“The art of losing isn’t hard to master,” writes the poet Elizabeth Bishop, “I lost two cities … two rivers, a continent. I miss them, but it wasn’t a disaster.”
Twelve months ago, in March of 2020, students evacuated campus. They scattered across the country and the world. For a time, they seemed to lose something every day: the items that could not make it home, the classes that could no longer meet, the people they could no longer see. And so students learned to master “the art of losing” — to muster the courage to say: “I miss them, but it wasn’t a disaster.”
As we approach the one-year mark of the week our world seemed to stop, it may be all the more valuable to reflect on how we have persevered as a university through a year of constant loss. Looking back, we may not only draw strength from the messages of our earlier selves, but also from their optimism. One year later, we can recommit ourselves to solving the same problems we saw the COVID-19 pandemic lay bare.
We left campus in mourning. We made signs for the “end of the world,” wrote about “all the memories unmade, the photos untaken,” and watched as our friends worked to “make peace with senior year.” Our classmates from abroad struggled to decide whether to stay on campus or return home. “Everything I have,” said Elie Svoll ’22, “is here.”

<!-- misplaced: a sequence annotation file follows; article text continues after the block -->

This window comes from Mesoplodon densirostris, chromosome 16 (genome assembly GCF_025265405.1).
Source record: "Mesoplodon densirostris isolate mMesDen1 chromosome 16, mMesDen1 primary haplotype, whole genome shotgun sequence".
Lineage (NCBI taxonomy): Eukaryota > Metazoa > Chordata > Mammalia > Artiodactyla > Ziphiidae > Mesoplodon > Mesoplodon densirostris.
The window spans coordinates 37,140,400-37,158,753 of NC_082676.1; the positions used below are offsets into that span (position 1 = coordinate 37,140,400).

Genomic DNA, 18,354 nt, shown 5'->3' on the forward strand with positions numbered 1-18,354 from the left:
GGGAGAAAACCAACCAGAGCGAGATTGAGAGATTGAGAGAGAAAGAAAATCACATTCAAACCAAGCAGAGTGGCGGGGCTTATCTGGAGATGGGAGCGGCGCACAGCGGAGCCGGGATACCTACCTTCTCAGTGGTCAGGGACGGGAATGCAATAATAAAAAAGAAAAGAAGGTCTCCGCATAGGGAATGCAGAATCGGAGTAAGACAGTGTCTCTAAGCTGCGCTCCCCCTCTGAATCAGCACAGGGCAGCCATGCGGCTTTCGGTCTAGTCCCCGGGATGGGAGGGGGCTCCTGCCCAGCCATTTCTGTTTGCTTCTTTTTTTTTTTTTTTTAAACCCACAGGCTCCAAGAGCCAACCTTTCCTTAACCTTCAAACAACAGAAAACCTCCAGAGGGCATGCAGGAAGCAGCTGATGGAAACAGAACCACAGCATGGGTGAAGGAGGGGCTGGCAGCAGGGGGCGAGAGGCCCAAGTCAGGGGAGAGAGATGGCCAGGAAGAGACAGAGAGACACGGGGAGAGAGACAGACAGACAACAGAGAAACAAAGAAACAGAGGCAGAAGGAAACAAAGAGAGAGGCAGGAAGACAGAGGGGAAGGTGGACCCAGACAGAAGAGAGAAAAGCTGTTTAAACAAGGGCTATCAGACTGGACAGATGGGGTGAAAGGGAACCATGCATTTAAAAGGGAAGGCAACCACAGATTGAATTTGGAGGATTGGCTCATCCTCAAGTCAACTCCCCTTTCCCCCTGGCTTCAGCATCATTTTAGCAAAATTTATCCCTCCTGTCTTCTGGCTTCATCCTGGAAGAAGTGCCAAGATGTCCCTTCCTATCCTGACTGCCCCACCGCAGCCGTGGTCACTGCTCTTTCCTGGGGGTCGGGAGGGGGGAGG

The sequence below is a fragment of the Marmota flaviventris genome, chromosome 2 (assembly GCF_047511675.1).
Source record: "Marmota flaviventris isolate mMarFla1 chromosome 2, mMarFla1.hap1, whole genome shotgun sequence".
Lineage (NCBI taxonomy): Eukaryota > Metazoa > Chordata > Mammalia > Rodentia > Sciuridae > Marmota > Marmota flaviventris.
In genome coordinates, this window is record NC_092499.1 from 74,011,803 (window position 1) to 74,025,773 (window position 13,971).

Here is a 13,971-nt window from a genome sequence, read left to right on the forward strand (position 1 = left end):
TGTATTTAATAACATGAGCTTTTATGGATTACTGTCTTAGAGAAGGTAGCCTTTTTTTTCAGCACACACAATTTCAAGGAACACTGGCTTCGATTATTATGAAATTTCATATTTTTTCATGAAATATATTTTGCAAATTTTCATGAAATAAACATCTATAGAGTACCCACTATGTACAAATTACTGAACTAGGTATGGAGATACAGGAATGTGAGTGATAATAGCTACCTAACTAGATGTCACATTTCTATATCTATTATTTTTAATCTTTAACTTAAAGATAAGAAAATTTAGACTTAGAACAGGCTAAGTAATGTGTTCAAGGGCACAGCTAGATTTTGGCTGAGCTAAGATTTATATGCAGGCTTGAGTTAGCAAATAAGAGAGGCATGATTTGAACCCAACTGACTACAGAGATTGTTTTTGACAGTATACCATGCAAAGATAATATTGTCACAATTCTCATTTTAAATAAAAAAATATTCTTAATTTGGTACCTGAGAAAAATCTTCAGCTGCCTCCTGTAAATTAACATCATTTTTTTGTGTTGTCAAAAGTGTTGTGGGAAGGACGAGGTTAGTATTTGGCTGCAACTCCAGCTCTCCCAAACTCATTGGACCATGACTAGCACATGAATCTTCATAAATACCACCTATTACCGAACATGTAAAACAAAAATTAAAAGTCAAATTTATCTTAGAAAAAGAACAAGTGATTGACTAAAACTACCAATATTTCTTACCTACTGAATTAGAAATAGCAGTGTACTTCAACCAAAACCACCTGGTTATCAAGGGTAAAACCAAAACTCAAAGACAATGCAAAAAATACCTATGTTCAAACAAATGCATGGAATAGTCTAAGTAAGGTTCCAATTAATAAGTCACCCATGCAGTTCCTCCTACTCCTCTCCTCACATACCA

Even still, students managed to turn reckoning into resolve. With clarity of purpose, students asked their communities to do more than simply survive. They asked to build back better. “After the storm passes, a new Princeton,” wrote Anna Hiltner ’23. It was July of 2020. There remained much more storm to come.
Facing such disaster, what is remarkable is not that we endeavored to make a “new Princeton.” What is remarkable is that we had never stopped. Even as the pandemic flung us across continents and oceans, severed us from our friends and families, and burdened us with finances and worry, we refused to stagnate. Instead, students of every class year did as they always did: call for reform.
We saw the pandemic deepen every fissure across society. And so students and faculty continued to push for racial justice, to argue for economic relief, and to rally for medical care. Students sent a unanimous message: in the worst of times, when we are all in pain, what is needed most is empathy, grace, and the determination to right wrongs for all — not just for ourselves and those closest to us. We maintained this understanding throughout the past year, despite setbacks and sadness.
Now, we are no longer dominated by the crushing uncertainty that marked the start of the pandemic. Ten percent of the country has been vaccinated. Princeton currently plans for an in-person commencement for the Class of 2021. Should things continue to improve at their present course, many universities anticipate opening for normal operations in the fall, Princeton included.
Given this moment of tentative stability, it becomes worthwhile to recommit ourselves to the same political and social justice causes that we made at the start of the COVID-19 pandemic. Building back better started one year ago. One year later, we are able to plan for a future rather than fear it. One year later, we are wiser and warier, more experienced and more resourceful.
One year later, we realize that perhaps just as we have lost, we may also gain.
David Palomino is a junior in the politics department from Los Angeles, Calif. He can be reached at email@example.com.